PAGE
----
Baltimore Sun reporters Jeff Barker and Don Markus and editor Matt Bracken weigh in on the three biggest topics of the past week in
Maryland's defense is ranked eighth in the nation, giving up 261.2 yards per game. Is the defense really that good?
Jeff Barker: Yes and no. There is no doubt that coordinator Brian Stewart's 3-4 defense is vastly superior to last year's unit before Stewart arrived.
The defense has been particularly strong up front, giving up an average of just 83.5 rushing yards.
If Maryland is to make something of this season, it seems clear the defense will be the anchor.
But there are some issues. Coaches say the defense, stingy as it has been, has not created enough takeaways -- just four fumbles and two interceptions through four games. Maryland's turnover margin is minus-7.
And then there are those big plays -- the ones that coaches call "chunk plays." Against West
"I still think we're a work in progress," Stewart said this week. "We're giving up way too many big plays, we've got to be better on third down, and we've got to tackle the catch."
But the defense has sure come a long way since 2011, when Maryland lost a 27-point, third quarter lead at
How big a blow to the Maryland basketball program is not getting the Harrison twins, and are there any positives to come from it?
Don Markus: It’s hard to say anything positive is derived from not getting a commitment from two of the best players in the country, players that could have had more of an impact in one season on the Maryland program than any since
That said, I wondered during this whole process whether the arrival of the Harrisons would have disrupted the chemistry that the Terps seem to be building with the kind of players
I also think that athletic director
Just by the fact that Maryland and Turgeon were mentioned so prominently in the stories about the recruiting of the Harrison twins gives the Terps some street cred when it comes to future recruiting. There aren’t that many schools that have been successful in beating out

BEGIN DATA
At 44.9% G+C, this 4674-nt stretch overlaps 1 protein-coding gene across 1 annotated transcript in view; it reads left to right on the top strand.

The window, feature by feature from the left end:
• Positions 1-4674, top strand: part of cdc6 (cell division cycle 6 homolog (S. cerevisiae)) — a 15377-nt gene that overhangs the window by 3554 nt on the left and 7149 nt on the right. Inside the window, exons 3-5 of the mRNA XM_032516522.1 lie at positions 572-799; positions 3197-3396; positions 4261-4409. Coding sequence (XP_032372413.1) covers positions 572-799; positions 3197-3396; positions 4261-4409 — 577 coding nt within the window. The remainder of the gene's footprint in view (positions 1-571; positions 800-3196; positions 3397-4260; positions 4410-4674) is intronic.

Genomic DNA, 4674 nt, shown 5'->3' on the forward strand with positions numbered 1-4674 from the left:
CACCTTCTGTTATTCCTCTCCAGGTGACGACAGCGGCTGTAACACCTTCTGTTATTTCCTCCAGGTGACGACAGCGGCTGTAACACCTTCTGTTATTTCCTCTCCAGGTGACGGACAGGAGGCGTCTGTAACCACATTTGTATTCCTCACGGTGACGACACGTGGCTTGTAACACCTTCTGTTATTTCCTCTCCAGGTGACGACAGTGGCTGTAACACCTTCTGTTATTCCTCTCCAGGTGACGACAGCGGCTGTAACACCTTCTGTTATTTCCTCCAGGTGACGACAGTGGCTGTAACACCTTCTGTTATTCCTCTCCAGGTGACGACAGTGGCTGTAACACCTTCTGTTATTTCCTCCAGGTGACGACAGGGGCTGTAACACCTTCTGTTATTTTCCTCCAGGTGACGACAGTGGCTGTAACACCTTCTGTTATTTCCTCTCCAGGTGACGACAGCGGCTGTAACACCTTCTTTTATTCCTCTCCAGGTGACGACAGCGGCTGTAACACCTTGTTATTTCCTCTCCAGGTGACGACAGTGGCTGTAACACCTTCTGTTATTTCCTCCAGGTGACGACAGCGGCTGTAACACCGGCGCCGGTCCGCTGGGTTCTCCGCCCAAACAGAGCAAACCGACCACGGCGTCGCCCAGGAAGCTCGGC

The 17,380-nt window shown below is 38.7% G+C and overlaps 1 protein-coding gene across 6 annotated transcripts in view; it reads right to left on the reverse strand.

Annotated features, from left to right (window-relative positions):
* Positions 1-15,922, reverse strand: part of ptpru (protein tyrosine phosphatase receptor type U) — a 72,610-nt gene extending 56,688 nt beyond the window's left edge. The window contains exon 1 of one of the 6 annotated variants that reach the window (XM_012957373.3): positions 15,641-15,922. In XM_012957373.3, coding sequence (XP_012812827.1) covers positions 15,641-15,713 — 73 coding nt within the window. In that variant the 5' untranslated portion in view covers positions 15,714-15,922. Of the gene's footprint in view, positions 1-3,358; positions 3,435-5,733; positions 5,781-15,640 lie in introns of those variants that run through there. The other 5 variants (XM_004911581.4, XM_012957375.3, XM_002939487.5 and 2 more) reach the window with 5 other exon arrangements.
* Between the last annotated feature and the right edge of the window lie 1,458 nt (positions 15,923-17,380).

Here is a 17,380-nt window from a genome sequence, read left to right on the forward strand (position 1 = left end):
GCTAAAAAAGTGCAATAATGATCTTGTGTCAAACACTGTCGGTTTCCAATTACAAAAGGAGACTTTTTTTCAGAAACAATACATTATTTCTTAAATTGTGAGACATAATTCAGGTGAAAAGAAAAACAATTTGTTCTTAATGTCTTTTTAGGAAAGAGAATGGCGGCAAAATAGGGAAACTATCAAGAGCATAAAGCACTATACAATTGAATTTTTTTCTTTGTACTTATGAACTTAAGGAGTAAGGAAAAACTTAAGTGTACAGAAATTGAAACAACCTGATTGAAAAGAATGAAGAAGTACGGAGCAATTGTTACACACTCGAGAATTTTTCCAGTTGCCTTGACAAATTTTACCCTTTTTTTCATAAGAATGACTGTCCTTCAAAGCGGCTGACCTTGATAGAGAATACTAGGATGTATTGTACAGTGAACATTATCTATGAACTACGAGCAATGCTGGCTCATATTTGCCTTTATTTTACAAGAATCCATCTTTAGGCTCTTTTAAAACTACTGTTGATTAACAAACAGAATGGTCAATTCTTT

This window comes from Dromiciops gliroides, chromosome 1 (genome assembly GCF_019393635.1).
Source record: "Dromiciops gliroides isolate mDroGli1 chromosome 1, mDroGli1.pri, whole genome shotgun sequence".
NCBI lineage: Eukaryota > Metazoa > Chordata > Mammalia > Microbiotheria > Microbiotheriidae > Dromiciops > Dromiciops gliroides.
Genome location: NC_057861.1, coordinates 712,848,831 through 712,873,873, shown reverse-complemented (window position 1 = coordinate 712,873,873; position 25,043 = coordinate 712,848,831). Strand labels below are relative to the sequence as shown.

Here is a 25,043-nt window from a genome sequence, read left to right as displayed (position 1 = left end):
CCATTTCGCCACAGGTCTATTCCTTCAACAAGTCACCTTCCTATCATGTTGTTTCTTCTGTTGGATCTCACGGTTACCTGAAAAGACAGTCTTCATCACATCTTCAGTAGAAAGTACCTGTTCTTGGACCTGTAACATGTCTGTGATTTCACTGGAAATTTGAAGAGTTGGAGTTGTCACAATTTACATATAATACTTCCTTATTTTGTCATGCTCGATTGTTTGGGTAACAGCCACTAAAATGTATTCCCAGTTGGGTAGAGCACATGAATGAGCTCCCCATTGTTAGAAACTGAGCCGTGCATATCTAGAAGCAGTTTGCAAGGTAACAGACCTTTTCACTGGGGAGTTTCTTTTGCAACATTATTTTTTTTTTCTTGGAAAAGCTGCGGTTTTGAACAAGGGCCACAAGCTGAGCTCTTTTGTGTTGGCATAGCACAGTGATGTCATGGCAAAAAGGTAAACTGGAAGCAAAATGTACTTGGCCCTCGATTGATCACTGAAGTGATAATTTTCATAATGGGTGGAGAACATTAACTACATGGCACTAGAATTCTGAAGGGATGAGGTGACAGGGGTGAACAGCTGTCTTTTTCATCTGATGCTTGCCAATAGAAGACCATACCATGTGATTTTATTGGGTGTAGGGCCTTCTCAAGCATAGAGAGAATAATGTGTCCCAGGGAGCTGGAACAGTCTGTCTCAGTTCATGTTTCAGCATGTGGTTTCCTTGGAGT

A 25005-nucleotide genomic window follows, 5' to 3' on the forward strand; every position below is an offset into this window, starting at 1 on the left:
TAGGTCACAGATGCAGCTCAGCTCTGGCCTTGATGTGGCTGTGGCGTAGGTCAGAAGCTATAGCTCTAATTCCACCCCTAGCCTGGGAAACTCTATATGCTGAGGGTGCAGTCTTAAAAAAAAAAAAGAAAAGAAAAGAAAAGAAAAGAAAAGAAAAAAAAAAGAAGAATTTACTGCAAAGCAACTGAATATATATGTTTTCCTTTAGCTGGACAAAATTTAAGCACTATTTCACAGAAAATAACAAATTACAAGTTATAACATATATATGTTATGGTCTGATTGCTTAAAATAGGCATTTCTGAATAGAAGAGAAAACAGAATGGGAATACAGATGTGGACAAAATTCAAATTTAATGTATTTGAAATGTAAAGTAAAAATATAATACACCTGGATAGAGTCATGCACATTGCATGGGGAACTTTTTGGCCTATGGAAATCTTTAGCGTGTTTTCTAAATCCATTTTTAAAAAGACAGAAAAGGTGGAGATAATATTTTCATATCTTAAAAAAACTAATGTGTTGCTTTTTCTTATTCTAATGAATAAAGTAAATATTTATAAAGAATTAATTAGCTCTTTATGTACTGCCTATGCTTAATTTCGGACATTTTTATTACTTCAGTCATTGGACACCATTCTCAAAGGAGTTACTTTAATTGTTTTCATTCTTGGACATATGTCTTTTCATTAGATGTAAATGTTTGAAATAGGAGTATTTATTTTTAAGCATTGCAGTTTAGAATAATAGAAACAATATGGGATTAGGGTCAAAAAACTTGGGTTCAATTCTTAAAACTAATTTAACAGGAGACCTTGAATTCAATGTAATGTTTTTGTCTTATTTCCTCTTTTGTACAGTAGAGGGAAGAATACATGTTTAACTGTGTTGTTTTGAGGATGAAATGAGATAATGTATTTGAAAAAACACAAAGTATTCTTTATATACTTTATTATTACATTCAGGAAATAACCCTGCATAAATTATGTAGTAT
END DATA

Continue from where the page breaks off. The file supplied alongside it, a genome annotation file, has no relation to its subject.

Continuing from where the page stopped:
About the only negative right now is the fact that Turgeon and assistant coach Bino Ranson put so much time and energy into recruiting the Harrisons – including making one last-ditch trip to Texas on Wednesday – and that other players currently being recruited by Maryland might feel neglected. Given the current makeup of the roster, the Terps will have two point guards next season, Pe’Shon Howard and Seth Allen, who are certainly capable of playing in the
I'm sure it's going to be a little while before Turgeon and his staff recover from this first significant recruiting defeat, but after what Turgeon did in terms of recruiting the likes of Shaquille Cleare (the former AAU teammate of the Harrisons who first wanted to come to Maryland because of Gary Williams) and Jake Layman (who made the U-19 national team that the Harrisons did not) and getting transfers such as Logan Aronhalt for this season, Dez Wells (possibly for this season depending on the outcome of an NCAA decision regarding his eligibility) and Evan Smotrycz (from Michigan) for next season, I think we are already seeing that Maryland recruiting is in a different place. Just going down to the wire with the Harrisons confirmed that.